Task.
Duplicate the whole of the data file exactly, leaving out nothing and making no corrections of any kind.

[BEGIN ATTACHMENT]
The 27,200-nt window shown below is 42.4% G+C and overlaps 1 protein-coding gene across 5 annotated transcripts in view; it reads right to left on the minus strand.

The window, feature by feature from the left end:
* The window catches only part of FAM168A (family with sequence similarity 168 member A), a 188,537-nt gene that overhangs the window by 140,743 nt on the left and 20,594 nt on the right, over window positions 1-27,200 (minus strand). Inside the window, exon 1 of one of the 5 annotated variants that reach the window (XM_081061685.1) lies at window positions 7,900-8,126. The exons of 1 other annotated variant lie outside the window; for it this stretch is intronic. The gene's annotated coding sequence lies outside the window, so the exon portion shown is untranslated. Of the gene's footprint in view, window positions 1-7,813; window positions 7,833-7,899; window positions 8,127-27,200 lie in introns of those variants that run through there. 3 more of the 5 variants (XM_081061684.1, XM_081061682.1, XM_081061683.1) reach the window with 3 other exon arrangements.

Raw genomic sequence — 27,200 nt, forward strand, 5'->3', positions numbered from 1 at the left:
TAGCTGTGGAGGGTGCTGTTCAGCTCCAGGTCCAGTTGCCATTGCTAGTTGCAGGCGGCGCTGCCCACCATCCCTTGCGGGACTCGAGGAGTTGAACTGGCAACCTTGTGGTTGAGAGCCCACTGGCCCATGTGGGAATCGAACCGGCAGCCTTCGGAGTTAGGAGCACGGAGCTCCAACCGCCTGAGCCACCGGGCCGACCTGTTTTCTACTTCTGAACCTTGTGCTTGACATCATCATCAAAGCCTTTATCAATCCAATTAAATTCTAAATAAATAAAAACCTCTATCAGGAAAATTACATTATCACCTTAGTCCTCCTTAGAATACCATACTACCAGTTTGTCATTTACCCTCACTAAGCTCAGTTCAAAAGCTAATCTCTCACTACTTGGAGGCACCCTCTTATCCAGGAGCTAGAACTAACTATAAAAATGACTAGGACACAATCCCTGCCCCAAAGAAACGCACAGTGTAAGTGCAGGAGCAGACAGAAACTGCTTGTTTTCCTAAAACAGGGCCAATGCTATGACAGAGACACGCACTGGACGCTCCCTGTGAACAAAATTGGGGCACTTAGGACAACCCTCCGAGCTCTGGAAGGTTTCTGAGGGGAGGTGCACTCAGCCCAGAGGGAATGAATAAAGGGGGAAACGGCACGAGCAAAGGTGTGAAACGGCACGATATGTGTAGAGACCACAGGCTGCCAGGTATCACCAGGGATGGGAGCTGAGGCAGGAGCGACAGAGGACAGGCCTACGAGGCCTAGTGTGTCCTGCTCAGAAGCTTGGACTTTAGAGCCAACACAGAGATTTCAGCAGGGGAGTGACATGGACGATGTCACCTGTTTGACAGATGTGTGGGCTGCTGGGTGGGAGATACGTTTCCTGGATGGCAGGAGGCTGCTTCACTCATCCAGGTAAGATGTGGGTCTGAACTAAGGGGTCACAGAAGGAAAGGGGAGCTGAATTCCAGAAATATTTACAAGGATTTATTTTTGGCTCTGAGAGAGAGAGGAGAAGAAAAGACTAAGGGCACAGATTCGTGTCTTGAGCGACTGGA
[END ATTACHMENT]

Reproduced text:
The 27,200-nt window shown below is 42.4% G+C and overlaps 1 protein-coding gene across 5 annotated transcripts in view; it reads right to left on the minus strand.

The window, feature by feature from the left end:
* The window catches only part of FAM168A (family with sequence similarity 168 member A), a 188,537-nt gene that overhangs the window by 140,743 nt on the left and 20,594 nt on the right, over window positions 1-27,200 (minus strand). Inside the window, exon 1 of one of the 5 annotated variants that reach the window (XM_081061685.1) lies at window positions 7,900-8,126. The exons of 1 other annotated variant lie outside the window; for it this stretch is intronic. The gene's annotated coding sequence lies outside the window, so the exon portion shown is untranslated. Of the gene's footprint in view, window positions 1-7,813; window positions 7,833-7,899; window positions 8,127-27,200 lie in introns of those variants that run through there. 3 more of the 5 variants (XM_081061684.1, XM_081061682.1, XM_081061683.1) reach the window with 3 other exon arrangements.

Raw genomic sequence — 27,200 nt, forward strand, 5'->3', positions numbered from 1 at the left:
TAGCTGTGGAGGGTGCTGTTCAGCTCCAGGTCCAGTTGCCATTGCTAGTTGCAGGCGGCGCTGCCCACCATCCCTTGCGGGACTCGAGGAGTTGAACTGGCAACCTTGTGGTTGAGAGCCCACTGGCCCATGTGGGAATCGAACCGGCAGCCTTCGGAGTTAGGAGCACGGAGCTCCAACCGCCTGAGCCACCGGGCCGACCTGTTTTCTACTTCTGAACCTTGTGCTTGACATCATCATCAAAGCCTTTATCAATCCAATTAAATTCTAAATAAATAAAAACCTCTATCAGGAAAATTACATTATCACCTTAGTCCTCCTTAGAATACCATACTACCAGTTTGTCATTTACCCTCACTAAGCTCAGTTCAAAAGCTAATCTCTCACTACTTGGAGGCACCCTCTTATCCAGGAGCTAGAACTAACTATAAAAATGACTAGGACACAATCCCTGCCCCAAAGAAACGCACAGTGTAAGTGCAGGAGCAGACAGAAACTGCTTGTTTTCCTAAAACAGGGCCAATGCTATGACAGAGACACGCACTGGACGCTCCCTGTGAACAAAATTGGGGCACTTAGGACAACCCTCCGAGCTCTGGAAGGTTTCTGAGGGGAGGTGCACTCAGCCCAGAGGGAATGAATAAAGGGGGAAACGGCACGAGCAAAGGTGTGAAACGGCACGATATGTGTAGAGACCACAGGCTGCCAGGTATCACCAGGGATGGGAGCTGAGGCAGGAGCGACAGAGGACAGGCCTACGAGGCCTAGTGTGTCCTGCTCAGAAGCTTGGACTTTAGAGCCAACACAGAGATTTCAGCAGGGGAGTGACATGGACGATGTCACCTGTTTGACAGATGTGTGGGCTGCTGGGTGGGAGATACGTTTCCTGGATGGCAGGAGGCTGCTTCACTCATCCAGGTAAGATGTGGGTCTGAACTAAGGGGTCACAGAAGGAAAGGGGAGCTGAATTCCAGAAATATTTACAAGGATTTATTTTTGGCTCTGAGAGAGAGAGGAGAAGAAAAGACTAAGGGCACAGATTCGTGTCTTGAGCGACTGGA